“And if I asked you to name all the things that you love, how long would it take for you to name yourself?” – Unknown
I was hesitant to write a post about relationships (again) because it’s not my favorite thing to discuss, especially not on this space. I pride myself on being transparent so I knew that if I did discuss it, I’d have to tell my truth, despite what someone else might say or how they might feel.
And the truth is, I thought I lost. I was embarrassed by this perceived loss. I didn’t think it had to end but..
Do you remember Maggie Carpenter? Maggie was Julia Roberts’ character in Runaway Bride. In the movie, Maggie prepared to walk down the aisle several times, only to change her mind and run away. News outlets took interest in her story, particularly a columnist named Ike (played by Richard Gere).
During his research for the story, Ike realizes that Maggie is adjusting her interests to mimic those of her fiancés in order to please them.
Maggie then explains that she had been running because every other guy she was engaged to was only engaged to the idea she had created for them rather than the real her, but with Ike she ran because, even though he truly understood her, she didn’t understand herself. Wikipedia
Just like Maggie, I got lost. First, I got lost in trying to please and then I lost myself.
I met him at my 27th birthday celebration. I was pretty drunk so I didn’t remember much of him. He seemed quiet. Not my type. I had soon forgotten him until he tweeted me a birthday shout out the next day. We became fast friends and lovers.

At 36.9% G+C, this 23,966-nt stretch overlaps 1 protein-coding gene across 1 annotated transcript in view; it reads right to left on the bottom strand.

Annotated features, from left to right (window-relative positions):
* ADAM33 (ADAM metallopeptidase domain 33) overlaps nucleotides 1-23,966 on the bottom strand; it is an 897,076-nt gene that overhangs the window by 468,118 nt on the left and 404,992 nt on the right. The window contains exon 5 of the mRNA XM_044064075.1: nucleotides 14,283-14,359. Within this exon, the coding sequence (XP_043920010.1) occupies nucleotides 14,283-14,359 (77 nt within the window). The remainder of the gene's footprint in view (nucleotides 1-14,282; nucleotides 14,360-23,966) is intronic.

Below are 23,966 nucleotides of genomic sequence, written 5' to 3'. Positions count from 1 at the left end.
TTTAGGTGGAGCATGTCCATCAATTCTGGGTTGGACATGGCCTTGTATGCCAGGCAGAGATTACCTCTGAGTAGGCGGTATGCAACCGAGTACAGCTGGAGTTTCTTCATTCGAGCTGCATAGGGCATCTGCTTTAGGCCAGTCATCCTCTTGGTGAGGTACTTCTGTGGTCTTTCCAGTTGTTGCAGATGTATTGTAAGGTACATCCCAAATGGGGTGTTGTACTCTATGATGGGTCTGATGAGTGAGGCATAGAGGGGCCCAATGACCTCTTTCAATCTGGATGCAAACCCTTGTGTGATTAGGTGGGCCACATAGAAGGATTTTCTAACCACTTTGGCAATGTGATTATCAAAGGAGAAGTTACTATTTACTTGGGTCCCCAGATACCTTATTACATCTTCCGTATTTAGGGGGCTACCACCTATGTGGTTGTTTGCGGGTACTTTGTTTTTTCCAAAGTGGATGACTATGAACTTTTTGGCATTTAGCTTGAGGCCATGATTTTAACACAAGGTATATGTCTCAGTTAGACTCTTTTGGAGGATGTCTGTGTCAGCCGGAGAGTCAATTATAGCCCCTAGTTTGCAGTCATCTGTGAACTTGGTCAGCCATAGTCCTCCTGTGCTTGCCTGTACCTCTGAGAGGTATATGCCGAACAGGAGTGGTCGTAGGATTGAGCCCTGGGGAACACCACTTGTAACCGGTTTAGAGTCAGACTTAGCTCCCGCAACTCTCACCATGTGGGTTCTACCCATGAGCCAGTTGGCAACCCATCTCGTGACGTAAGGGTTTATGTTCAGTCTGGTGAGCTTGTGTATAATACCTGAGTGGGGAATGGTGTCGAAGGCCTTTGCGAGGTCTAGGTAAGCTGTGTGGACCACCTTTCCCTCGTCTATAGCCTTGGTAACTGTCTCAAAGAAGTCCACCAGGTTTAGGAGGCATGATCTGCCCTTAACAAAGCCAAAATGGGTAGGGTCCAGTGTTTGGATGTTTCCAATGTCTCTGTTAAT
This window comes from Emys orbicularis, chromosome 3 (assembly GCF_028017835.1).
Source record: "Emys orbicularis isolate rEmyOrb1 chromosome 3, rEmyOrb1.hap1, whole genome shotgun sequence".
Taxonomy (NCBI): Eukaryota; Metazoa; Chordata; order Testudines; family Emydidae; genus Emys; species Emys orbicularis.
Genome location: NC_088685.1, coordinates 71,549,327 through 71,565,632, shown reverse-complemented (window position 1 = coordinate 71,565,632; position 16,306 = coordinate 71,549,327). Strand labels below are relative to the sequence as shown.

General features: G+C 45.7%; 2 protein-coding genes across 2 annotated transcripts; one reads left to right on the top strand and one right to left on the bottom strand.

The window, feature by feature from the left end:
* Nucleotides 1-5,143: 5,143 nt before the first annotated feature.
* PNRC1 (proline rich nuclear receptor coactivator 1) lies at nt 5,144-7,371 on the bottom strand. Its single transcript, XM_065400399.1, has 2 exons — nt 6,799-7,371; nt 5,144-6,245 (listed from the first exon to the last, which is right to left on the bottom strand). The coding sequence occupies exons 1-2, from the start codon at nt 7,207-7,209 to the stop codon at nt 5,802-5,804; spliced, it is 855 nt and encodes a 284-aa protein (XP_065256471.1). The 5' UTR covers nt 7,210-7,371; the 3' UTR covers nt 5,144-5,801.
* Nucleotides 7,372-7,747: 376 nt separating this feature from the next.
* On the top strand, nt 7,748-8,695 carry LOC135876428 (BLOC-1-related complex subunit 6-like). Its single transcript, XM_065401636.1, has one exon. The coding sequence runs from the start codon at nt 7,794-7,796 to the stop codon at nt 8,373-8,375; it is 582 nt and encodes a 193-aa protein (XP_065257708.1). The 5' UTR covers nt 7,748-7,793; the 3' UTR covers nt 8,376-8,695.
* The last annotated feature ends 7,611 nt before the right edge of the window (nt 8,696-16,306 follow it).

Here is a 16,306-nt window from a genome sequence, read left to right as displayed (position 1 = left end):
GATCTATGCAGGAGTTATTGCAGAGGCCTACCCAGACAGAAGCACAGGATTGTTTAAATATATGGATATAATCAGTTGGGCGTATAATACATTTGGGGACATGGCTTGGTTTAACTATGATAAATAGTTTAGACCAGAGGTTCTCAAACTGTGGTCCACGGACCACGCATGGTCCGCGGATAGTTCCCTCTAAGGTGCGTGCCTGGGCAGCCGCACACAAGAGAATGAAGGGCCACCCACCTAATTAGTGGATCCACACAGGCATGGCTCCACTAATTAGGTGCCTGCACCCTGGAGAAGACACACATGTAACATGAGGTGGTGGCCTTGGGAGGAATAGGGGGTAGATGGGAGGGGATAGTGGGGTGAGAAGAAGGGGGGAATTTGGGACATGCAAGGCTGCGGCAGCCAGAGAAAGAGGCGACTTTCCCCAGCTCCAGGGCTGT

Although we barely had anything in common, I enjoyed his company and conversation. I thought I finally met someone I could begin to be completely vulnerable with. And vulnerable I was. But I wasn’t prepared for all of the other emotions that come with matters of the heart. So many heavy emotions that I knew were unnecessary to what we had. At the end of the day, he was only my friend. We had no accountability to each other’s feelings.
I knew this position a little too well. I was psuedo-dating again.
So of course I beat myself up about it. I didn’t tell anyone. It hurts me to admit that in the attempt to be what someone else wanted me to be, I lost some of what made me unique: my identity. I became worried about how he would interpret my actions instead of being my usual self. I had lost, big time. I lost the most important person to me and I didn’t know how to get her back. And I was embarrassed to admit this openly. So I never have. Until this moment.
Even when things seemed to be on the up-and-up, I still held back because when I inquired, he’d say that he wasn’t ready. Later on, I finally understood that to mean “you’re just not it”. And honestly, that is okay.
I did everything I said I would in order to be the vulnerable person I set out to be. He didn’t accept it because I am not the girl that he needs.
I told myself that my 30s would be all about me going after what (and who) I really wanted and I’ve been doing just that.
I’ve been on a vulnerability journey these past four years and I must say, it’s been one of the most challenging things I’ve ever decided to do. And believe me, I’ve tried. Some would say for far too long. But I didn’t want to have another failed psuedo-relationship. Even when things weren’t going as planned, I still thought the steps, however small, were taking me in the direction of a committed relationship.
It takes a lot of self-confidence and self-love to choose to wait for what is best for you. I’m learning that.
Although I’m most comfortable as a single woman, I now know what I am capable of. I know that I can give and receive love in different ways. I believe in God’s timing and that it can happen for me.
The beauty of being single is in the growth.
The blessing of being single is in the lessons.
Photo credit: My Student Style blog